Gliomas are a type of tumour in Singapore that may grow in the brain or spinal cord. More often than not, gliomas are cancerous and require prompt and effective medical intervention. Gliomas are usually classified as:
Gliomas can affect patients of any age. Gliomas are perilous as they can spread (metastasise) to other parts of the brain and other organs such as the lungs and liver. The spread to other organs is also known as distant metastasis. This brain tumour is also devastating as one can observe an apparent decline in cognitive and physical function in affected patients.
Glioma growth is a result of mutations in glial cells. Glial cells are pertinent in aiding in the communication and information processing of synapses and the signalling capabilities of neurons. Some types of gliomas include:
The exact cause of gliomas remains unclear. The mechanism of how gliomas are formed is attributed to genetic mutations. When said mutation occurs, the rapid growth of glial cells materialises, subsequently turning into tumours.
Symptoms of glioma growth in the brain vary. The variations depend upon the type of glioma, the size of the tumour, the growth rate, and the growth location. However, some general signs may serve as warning signs of gliomas present in the brain:
The changes that occur in an individual with gliomas can cause emotional distress to themselves and the people around them. Empathy and patience are important aspects of dealing with the condition to preserve the patient’s psychological health.
The pain from gliomas manifests in the form of headaches. Particularly ones that worsen in the morning, when shifting positions, coughing, and exercising. The pain is described as persistent dull aches versus a throbbing pain one may feel when dealing with regular headaches. The pain is often caused by increased brain pressure from the tumour's growth. Patients have also reported relief from pain upon vomiting.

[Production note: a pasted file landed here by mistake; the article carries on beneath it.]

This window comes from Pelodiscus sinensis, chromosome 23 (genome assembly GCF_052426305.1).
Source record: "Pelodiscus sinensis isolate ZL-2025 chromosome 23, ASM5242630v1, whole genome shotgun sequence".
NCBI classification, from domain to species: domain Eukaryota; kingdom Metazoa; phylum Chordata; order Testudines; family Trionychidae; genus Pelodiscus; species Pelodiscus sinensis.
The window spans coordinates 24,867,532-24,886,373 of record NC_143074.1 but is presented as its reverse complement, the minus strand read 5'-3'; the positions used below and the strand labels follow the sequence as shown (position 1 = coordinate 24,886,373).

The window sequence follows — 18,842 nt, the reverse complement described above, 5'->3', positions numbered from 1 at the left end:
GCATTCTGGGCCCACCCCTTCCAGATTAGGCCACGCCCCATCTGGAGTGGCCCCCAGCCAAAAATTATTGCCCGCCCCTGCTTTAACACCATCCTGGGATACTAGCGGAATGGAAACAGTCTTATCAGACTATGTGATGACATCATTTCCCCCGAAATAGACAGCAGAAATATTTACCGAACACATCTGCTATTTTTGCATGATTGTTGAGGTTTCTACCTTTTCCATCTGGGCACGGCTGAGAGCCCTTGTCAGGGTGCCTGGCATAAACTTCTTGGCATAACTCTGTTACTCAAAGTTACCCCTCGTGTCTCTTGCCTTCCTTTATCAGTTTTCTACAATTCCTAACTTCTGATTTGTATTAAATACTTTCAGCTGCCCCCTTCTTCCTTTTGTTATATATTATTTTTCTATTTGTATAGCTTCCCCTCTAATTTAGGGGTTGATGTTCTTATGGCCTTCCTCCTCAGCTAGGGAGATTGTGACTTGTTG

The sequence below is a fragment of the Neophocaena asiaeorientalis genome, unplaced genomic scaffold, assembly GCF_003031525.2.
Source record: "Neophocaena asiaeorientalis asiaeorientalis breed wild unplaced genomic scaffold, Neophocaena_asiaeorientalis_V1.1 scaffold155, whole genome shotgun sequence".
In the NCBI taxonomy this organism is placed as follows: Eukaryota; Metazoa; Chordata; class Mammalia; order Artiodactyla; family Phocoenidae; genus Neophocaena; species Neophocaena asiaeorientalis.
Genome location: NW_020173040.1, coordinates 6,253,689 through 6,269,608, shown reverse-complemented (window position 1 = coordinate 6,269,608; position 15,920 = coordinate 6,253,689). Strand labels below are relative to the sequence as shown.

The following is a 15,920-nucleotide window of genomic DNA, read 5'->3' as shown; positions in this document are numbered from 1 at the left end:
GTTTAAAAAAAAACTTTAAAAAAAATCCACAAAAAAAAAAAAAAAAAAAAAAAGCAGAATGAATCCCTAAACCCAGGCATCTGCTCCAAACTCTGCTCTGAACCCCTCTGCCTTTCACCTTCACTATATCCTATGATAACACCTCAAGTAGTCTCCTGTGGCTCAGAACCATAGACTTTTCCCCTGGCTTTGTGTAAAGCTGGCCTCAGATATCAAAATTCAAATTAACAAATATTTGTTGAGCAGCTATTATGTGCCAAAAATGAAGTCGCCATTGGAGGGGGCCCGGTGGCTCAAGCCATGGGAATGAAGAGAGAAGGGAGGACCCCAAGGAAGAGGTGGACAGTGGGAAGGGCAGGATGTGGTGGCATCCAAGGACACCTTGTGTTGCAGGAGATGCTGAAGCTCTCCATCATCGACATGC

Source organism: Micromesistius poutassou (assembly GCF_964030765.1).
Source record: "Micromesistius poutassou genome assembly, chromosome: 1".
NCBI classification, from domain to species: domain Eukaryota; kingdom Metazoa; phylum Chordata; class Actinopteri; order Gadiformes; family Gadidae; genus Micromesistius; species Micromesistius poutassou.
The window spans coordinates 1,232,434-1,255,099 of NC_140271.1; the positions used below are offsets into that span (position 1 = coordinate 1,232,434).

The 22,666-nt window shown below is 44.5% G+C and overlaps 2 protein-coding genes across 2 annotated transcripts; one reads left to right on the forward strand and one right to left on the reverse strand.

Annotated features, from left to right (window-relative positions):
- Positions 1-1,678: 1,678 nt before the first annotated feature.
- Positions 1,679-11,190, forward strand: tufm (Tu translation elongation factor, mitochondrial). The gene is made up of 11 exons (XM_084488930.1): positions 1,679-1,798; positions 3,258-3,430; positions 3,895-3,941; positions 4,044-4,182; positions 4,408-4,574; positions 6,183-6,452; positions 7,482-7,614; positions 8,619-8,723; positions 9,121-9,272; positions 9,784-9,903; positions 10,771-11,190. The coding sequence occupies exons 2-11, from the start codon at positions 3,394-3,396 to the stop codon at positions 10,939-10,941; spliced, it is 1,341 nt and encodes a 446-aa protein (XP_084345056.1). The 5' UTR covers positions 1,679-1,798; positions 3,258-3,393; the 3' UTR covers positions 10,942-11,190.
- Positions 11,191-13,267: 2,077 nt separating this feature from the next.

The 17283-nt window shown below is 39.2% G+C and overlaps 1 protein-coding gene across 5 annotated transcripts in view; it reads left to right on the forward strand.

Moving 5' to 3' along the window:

While the cause of gliomas remains uncertain, certain risk factors may predispose one to gliomas. These include:
Efforts to diagnose gliomas are rather extensive and will require some sequential steps such as:
Depending on the glioma's size, type, and location, the treatment approach may vary. Generally, treatment may involve:
The life expectancy ranges depending on the type of glioma, location, malignancy, and the stage of progression. Where low-grade gliomas are concerned, the life expectancy goes up to 7 years upon diagnosis. Patients with low-grade gliomas generally have a better survival rate than those with high-grade gliomas.
In the case of glioblastomas (grade IV astrocytomas), the survival rate for adults is 14.6 months upon diagnosis. There are even cases of patients living up to 25 years. Patients and their loved ones need to see past the possibilities of recovery beyond the statistics. Today, more efficient treatments are available, interventions are introduced at earlier stages, and the management of gliomas (rehabilitation, diets, etc.) is more comprehensive.
Below is a table with the estimated 5-year rate of survival:
The statement “glioma cancer” indicates that the glioma has progressed to grades 3 and 4 and is subsequently diagnosed as brain cancer. Whilst curing a cancer patient is not scientifically viable (there is yet to be a singular cure for cancer) promise, there are treatments that could eventually treat you.